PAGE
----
I am also excited about the sci-fi/horror offerings this year. The festival has always included a few “late night” horror films in their slate, but this year the programmers have truly embraced their dark side. I mentioned a few in my early preview, including “Grave Encounters” and “Rabies” two films I will definitely be seeing next week. And also “Saint,” which depicts good old St. Nick as a murderous Bishop seeking revenge. I already caught “Saint,” and it was quite a blast. Nothing groundbreaking in terms of the genre, but it achieves its purpose with plenty of scares and just the right amount of camp. I know I have talked here and there about the oddities of press screenings, but I have never experienced one like the one for “Saint.” Occasionally critics will allow themselves to chuckle at comedies, or even put down their pens long enough to truly experience the film. But with this one, the journalist wall was up from the start. I have always seen myself as a fan first, a writer/critic/blogger second, and I am definitely a fan of horror, so my guard was completely down. For a while I tried to grasp on to my “journalistic” integrity, but I eventually let go and went along for the ride. So what if I was the only one in the room yelping with fright?
After a difficult and daunting Oscar season, I decided to make my Tribeca experience a bit lighter than last year. Not all docs, all the time. In addition to the horror films, I have chosen some narratives that will more than likely never see a critic’s award, but will hopefully be enjoyable nonetheless. I have already seen “Stuck Between Stations,” starring Zoe Lister-Jones and Sam Rosen (who also produced and co-wrote the film) as former childhood classmates, now adults, spending a night together that will more than likely end with them parting ways. I have a feeling a few critics may have some problems with the film, can’t really explain why…well, OK, I will try. Maybe because of the obvious similarities to “Before Sunrise.” Maybe because the synopsis uses the word “zeitgeist.” (Can we please retire that word when discussing film?) It is very touching and naturalistic at times, even though the cinematography and technical devices used give it less a documentary feel than Sunrise, but not at the expense intimacy.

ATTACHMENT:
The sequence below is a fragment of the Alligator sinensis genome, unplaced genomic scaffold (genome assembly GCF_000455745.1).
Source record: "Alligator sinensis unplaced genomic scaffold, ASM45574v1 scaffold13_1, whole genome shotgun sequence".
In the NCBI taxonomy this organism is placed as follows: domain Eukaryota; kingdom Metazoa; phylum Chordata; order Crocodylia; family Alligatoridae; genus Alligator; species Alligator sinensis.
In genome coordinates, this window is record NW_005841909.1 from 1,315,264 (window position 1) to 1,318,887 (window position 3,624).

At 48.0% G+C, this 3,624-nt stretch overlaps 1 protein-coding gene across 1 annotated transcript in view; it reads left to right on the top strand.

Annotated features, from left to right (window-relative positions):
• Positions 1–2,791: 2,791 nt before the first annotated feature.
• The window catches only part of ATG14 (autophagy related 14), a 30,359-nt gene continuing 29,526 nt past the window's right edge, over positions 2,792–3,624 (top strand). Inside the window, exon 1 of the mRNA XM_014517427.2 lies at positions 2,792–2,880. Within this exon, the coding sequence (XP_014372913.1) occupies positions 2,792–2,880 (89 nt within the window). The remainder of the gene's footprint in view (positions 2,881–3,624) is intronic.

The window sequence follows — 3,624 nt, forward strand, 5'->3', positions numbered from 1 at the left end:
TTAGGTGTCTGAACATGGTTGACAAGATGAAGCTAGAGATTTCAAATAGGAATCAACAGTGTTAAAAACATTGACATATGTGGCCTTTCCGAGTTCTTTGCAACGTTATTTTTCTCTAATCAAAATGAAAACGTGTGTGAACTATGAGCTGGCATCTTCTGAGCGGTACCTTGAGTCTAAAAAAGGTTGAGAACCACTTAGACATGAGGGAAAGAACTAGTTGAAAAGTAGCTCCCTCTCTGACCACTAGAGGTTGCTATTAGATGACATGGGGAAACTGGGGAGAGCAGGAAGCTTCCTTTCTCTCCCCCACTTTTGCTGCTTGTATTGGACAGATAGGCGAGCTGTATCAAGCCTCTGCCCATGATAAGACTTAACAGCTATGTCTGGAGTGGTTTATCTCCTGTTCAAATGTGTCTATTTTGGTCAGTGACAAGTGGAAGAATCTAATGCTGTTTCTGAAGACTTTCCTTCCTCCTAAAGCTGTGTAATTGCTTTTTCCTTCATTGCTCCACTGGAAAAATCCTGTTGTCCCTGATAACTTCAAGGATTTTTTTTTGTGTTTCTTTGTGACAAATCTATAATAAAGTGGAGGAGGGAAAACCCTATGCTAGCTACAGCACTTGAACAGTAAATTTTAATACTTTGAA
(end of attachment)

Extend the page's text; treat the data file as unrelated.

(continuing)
Oscar nominee Karen Black (“Five Easy Pieces”) has a standout supporting role in “Maria, My Love.” Judy Marte plays a young woman who is trying to find her way after losing her Mother. She begins a new romance and also befriends an emotionally damaged hoarder (Black) but is unsure if she is ready to take on either relationship. With Marte as the realistic anchor of the film, Black has room to play. It is a bold role, and she tackles it full force.
Last year (how many times can this be said, huh?) was the year of the documentary, and Tribeca had its fair share, although very few of the docs I screened saw the light of day in terms of wide release. This year, I have already seen “The Swell Season” which follows “Once” stars, Marketa Irglova and Glen Hansard on their concert tour post Oscars. For me, the film is a real standout. Oscar has never embraced entertainment docs, but this film could turn that corner. I’m sure the Academy will see the film and feel partially responsible for it. Not only will they be honoring the movie, they will be rewarding their own good judgement. I will be seeing it one more time and will more than likely devote an entire piece reviewing the film.
Continuing on the entertainment front we have “Carol Channing: Larger Than Life” and “God Bless Ozzy Osborne.” Although Channing is a legend, I actually know very little about her personal life/journey. I have a feeling that the film is going to be a love letter, which is entertaining, but not always profound. With Ozzy, I’m not sure what we can learn that we don’t already know…especially after “The Osbournes.” Perhaps without the comic angle, we might see something meatier. Last year the entertainment sub genre reached quite the peak with Joan Rivers: a Piece of Work. We will have to see if these two can live up to that.
Of all the docs on the slate, I think I’m most interested in “The Bully Project,” a film that chronicles a year in the Sioux City Community school district. I wondered (and still do, a bit) if kids in high school would really interact honestly in front of cameras, but from the footage in the trailer, it looks like the filmmakers accomplished the goal of showing us a searing and honest portrayal of high school bullying. In a time when intense rhetoric is the norm, I’m hoping they address/uncover the reasons bullying has truly gotten out of hand.
I think that should give you all a bit to chew on for now. It’s going to be a very busy and hopefully fun 11 days!